The Management of Change in Criminal Justice Who Knows Best?

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  • Format: Hardcover
  • Copyright: 2015-07-14
  • Publisher: Palgrave Macmillan
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This book explores the critical questions of how and why criminal justice policies emerge, and examines how criminal justice policy is understood and applied by practitioners. It questions whether diversity in implementation implies policy failure or a sign of healthy activism among local practitioners.

The contributors reflect upon policy change in historical periods - including criminal justice under Thatcher, community service in the 1970s, and youth justice in the 1980s - specific regions of the United Kingdom, and contentious contemporary issues such as the 'transformation' of rehabilitation, payment by results, multi-agency work on prolific offenders, and the reform of youth courts. The contributions in this volume also analyse the management of criminal justice policy implementation, particularly surveying managerialism in the courts, consistency and fairness in out-of-court disposals, and prison policy. Important critiques of long-standing policy issues are offered with a focus upon anti-social behaviour, 'troubled families', and the role of the 'community' in criminal justice. With contributions from leading researchers, practitioners and policymakers in criminology and criminal justice, this book is essential reading for those interested in the management of change in criminal justice.

Author Biography

Martin Wasik is Emeritus Professor of Law at Keele University, UK, and is a Recorder of the Crown Court.
Sotirios Santatzoglou is Teaching Fellow of Law at Keele University, UK.

Table of Contents

1. Introduction; Sotirios Santatzoglou and Martin Wasik

2. David Faulkner; The Beginning or the End of an Era? Politics and Punishment under Margaret Thatcher's Government
3. Roger Smith; Troubled, Troubling or Troublesome? Troubled Families and the Changing Shape of Youth Justice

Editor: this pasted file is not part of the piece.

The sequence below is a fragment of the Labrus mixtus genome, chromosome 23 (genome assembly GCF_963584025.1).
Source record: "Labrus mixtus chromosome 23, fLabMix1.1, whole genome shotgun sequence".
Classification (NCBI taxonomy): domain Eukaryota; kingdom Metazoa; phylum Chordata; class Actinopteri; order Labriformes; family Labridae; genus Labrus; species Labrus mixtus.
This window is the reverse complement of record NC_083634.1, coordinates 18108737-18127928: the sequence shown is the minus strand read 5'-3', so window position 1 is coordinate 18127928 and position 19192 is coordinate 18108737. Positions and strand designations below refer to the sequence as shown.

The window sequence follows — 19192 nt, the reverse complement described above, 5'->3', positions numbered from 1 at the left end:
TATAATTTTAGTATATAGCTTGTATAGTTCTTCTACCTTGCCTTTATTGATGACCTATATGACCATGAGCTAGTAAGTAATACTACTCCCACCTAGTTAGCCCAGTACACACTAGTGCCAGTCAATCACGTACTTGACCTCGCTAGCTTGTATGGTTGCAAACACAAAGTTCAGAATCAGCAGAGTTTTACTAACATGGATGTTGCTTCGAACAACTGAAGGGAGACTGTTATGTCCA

4. Rose Broad and Jon Spencer; Understanding the Marketization of the Probation Service Through an Interpretative Policy Framework
5. Jessica Jacobson; 'Community' Knows Best? Community Involvement in Criminal Justice
6. Rob Allen; Continuity and Change in Prisons

7. Sotirios Santatzoglou; 'We Were the System': Practitioners' Experiences and the Juvenile Justice Mosaic During the 1980s
8. John Harding; From Planning to Practice: Pioneering Community Service Orders in England and Wales
9. Katrina Morrison; The Management of Community Justice Services in Post-Devolution Scotland: The Battle for Central and Local Control
10. Stewart Field, Developing Local Cultures in Criminal Justice Policy-Making: The Case of Youth Justice in Wales
11. Theresa Lynch; Regulating Street Sex Workers: A Reflection on the Use and Reform of Anti-Social Behaviour Measures

12. Penelope Gibbs; Managing Magistrates' Courts: A Loss of Local Control
13. Martin Wasik; The Crown Court: Unified Structure or Local Justice?
14. Alexandra Wigzell and Chris Stanley; The Youth Court: Time for Reform?
15. Anne Worrall and Mary Corcoran; Integrated Offender Management: A Microcosm of Central and Local Criminal Justice Policy Turbulence
16. Peter Neyroud and Molly Slothower; Wielding the Sword of Damocles: The Challenges and Opportunities in Reforming Police Out-of-Court Disposals in England and Wales

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